Sometimes the most revealing stories are the ones with small headlines reporting on events occurring in the shadows. Such as the stories reporting the United States aggressively sought to block a global resolution backing breast-feeding and deleting language favoring soda taxes to reduce obesity.
In both cases, the US position appeared in alignment with positions advocated by infant formula manufacturers and soda producers. Perhaps ironically, Russian delegates stepped in to preserve the global resolution backing breast-feeding. The delegates said they based their decision on “principle.”
Research solidly supports breast feeding, which makes the US position at the World Health Assembly in Geneva all the more puzzling and stunning to delegates from around the world, according to The New York Times.
This wasn’t a friendly disagreement. Ecuador offered the resolution and the American delegation threatened to “unleash punishing trade measures and withdraw crucial military aid,” the Times reported. Ecuador capitulated.
“The showdown over the issue was recounted by more than a dozen participants from several countries, many of whom requested anonymity because they feared retaliation from the United States,” the Times said. Other nations balked at requests to offer a substitute resolution in the wake of the US action. At least until Russia stepped in. The US delegates didn’t threaten the Russians.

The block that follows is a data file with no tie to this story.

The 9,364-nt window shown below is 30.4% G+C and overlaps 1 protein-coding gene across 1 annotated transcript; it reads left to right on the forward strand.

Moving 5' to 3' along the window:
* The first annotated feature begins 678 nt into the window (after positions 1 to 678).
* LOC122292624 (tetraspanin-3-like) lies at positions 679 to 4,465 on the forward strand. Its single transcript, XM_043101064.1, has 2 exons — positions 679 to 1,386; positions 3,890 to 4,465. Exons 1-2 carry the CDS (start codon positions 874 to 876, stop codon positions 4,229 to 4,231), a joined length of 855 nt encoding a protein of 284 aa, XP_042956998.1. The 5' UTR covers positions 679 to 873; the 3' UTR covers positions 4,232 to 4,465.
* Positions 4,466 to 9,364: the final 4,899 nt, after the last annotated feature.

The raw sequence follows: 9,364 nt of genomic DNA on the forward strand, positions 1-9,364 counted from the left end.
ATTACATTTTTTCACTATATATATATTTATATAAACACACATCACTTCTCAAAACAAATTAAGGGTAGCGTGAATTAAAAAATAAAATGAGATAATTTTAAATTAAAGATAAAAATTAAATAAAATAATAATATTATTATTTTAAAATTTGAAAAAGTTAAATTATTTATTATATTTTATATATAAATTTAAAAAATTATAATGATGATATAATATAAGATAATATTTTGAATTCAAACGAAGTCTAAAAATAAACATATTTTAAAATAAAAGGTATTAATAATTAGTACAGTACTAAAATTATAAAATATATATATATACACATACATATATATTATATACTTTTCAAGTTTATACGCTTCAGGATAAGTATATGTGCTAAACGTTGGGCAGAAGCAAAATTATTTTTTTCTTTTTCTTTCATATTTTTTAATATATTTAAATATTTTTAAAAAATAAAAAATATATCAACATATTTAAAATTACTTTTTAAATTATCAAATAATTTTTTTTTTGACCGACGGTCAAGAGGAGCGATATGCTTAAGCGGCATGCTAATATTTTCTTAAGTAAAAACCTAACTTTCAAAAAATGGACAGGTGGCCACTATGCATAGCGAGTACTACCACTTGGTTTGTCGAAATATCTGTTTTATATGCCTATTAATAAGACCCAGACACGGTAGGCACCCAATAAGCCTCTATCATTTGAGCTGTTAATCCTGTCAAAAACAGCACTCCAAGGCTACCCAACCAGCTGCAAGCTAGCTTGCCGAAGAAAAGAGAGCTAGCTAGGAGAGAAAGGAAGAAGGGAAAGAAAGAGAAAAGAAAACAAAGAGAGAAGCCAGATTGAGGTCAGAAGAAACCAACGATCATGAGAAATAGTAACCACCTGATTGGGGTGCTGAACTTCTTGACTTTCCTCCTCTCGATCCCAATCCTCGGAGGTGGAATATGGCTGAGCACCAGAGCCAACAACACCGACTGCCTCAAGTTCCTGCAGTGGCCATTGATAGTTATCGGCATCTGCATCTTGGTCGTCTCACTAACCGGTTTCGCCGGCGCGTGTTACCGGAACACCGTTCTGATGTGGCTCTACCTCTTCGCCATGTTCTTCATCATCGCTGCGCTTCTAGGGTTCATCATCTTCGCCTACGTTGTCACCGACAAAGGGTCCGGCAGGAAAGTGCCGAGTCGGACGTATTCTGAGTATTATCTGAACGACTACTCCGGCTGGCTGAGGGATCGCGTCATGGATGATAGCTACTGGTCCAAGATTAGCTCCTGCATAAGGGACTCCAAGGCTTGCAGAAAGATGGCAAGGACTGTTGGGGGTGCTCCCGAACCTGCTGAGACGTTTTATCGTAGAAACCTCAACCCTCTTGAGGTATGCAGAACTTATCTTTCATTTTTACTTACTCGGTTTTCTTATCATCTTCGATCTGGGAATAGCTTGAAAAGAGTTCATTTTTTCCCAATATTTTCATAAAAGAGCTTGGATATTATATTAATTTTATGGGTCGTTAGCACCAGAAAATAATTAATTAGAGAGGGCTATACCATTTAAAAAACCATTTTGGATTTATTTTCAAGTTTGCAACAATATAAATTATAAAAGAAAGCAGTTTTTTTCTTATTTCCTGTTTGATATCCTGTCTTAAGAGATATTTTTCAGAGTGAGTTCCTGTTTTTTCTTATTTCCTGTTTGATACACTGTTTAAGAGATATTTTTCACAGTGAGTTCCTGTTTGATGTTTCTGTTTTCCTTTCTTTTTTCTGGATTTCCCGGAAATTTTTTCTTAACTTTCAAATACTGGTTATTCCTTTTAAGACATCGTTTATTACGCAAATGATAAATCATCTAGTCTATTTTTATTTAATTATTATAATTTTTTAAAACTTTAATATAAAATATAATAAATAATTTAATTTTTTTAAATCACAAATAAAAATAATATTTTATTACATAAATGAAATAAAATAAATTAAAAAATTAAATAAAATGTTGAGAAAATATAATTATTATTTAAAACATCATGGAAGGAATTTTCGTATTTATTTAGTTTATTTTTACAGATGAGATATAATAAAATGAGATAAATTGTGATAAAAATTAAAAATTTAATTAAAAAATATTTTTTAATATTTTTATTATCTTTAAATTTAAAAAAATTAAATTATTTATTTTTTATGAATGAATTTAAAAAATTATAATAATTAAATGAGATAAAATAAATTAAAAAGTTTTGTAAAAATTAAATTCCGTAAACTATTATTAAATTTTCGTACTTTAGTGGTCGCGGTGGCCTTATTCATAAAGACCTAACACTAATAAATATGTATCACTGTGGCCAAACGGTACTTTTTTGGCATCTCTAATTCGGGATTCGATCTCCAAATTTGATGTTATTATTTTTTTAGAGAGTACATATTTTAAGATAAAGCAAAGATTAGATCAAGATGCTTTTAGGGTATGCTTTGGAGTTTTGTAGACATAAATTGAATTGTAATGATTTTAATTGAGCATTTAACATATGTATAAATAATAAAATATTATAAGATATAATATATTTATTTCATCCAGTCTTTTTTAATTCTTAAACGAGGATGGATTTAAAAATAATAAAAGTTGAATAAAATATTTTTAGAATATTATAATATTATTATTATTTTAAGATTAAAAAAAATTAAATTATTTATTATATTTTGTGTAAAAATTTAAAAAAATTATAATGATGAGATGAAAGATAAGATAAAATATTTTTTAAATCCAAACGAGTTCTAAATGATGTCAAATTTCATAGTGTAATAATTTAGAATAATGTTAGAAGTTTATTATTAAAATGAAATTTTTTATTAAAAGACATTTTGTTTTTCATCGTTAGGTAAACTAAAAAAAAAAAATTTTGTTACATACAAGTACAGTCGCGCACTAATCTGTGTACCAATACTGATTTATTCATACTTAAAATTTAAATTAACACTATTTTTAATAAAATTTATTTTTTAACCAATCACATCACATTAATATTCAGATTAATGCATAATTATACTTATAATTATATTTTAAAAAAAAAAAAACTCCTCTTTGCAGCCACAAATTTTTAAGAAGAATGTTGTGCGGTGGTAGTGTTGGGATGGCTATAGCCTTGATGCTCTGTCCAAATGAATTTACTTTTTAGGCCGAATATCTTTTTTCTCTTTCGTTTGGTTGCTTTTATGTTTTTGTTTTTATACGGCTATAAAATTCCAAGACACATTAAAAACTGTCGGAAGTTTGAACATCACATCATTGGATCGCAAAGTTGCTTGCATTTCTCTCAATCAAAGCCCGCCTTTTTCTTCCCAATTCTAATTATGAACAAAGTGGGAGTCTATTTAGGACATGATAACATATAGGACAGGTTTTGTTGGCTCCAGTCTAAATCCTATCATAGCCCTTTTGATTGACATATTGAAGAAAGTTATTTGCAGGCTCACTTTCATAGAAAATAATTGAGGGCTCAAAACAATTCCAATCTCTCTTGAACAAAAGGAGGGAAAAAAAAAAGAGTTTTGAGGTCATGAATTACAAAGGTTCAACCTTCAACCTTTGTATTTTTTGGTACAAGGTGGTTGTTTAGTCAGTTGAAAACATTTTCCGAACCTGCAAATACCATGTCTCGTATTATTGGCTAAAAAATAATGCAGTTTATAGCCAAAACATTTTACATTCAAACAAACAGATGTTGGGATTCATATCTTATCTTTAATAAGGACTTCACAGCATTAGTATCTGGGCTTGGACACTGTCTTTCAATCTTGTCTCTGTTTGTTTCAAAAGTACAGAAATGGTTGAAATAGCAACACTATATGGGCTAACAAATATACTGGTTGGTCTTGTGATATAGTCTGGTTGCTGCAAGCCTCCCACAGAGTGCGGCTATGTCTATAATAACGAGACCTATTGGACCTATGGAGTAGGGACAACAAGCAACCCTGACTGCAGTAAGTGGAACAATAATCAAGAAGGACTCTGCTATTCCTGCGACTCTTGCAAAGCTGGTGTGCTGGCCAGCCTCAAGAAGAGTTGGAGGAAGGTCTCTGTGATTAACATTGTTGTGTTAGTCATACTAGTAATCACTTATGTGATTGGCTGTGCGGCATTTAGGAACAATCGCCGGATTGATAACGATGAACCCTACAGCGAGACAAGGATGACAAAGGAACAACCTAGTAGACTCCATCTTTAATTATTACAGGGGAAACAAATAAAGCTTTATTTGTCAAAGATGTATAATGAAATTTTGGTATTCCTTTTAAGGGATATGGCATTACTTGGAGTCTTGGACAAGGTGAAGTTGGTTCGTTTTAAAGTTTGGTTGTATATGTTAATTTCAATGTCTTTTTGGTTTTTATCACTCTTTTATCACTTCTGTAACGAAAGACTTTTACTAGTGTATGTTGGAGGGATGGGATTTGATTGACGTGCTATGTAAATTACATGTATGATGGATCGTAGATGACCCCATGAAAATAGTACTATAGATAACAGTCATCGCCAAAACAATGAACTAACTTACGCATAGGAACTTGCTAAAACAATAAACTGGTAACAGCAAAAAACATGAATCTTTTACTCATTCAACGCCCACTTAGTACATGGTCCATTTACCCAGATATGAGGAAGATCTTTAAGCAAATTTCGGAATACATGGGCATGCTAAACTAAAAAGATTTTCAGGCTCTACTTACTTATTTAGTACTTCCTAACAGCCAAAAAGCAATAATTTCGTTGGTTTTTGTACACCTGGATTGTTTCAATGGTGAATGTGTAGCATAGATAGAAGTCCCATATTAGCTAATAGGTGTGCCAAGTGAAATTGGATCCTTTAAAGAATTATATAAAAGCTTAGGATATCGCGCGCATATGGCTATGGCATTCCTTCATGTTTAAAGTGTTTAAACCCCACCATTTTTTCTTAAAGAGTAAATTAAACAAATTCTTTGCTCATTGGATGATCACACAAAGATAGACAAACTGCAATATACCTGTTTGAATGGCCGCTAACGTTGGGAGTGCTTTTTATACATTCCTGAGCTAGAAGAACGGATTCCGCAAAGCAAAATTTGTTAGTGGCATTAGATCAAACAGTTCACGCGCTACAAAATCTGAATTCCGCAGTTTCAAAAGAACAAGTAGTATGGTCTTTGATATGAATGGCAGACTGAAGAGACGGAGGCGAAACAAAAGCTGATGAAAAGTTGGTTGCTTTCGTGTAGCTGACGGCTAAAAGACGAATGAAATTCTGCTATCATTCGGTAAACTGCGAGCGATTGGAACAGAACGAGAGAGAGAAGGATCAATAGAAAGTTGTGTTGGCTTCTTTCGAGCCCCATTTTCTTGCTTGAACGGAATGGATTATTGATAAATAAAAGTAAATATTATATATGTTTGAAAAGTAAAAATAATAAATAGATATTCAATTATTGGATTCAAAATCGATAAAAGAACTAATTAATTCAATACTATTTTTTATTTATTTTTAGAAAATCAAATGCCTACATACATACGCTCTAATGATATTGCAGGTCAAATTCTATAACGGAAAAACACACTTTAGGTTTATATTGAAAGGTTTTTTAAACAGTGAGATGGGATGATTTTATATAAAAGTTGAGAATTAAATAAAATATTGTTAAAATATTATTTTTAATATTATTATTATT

Delegates were reportedly stunned by the “intensity” of the Trump administration’s opposition. They pointed to the $70 billion global baby food industry lurking in the shadows of the assembly. They also noted the Trump team’s position was diametrically opposed to the position expressed by the Obama administration.
“We were shocked because we didn’t understand how such a small matter like breast-feeding could provoke such a dramatic response,” an Ecuadorean official, who asked not to be identified because she was afraid of losing her job, told the Times.
At the same assembly, US officials successfully throttled a statement supporting soda taxes. That position squares with a Trump effort in NAFTA negotiations to limit Mexico’s and Canada’s ability to require labels on sugary beverages.
“The [US] delegation’s actions in Geneva are in keeping with the tactics of an administration that has been upending alliances and long-established practices across a range of multilateral organizations, from the Paris climate accord to the Iran nuclear deal to NAFTA,” the Times summarized.
The Trump administration has threatened to cut its $845 million contribution to the World Health Organization, which represents 15 percent of the group’s total budget.
“It’s making everyone very nervous, because if you can’t agree on health multilateralism, what kind of multilateralism can you agree on?” said Ilona Kickbusch, director of Global Health Center.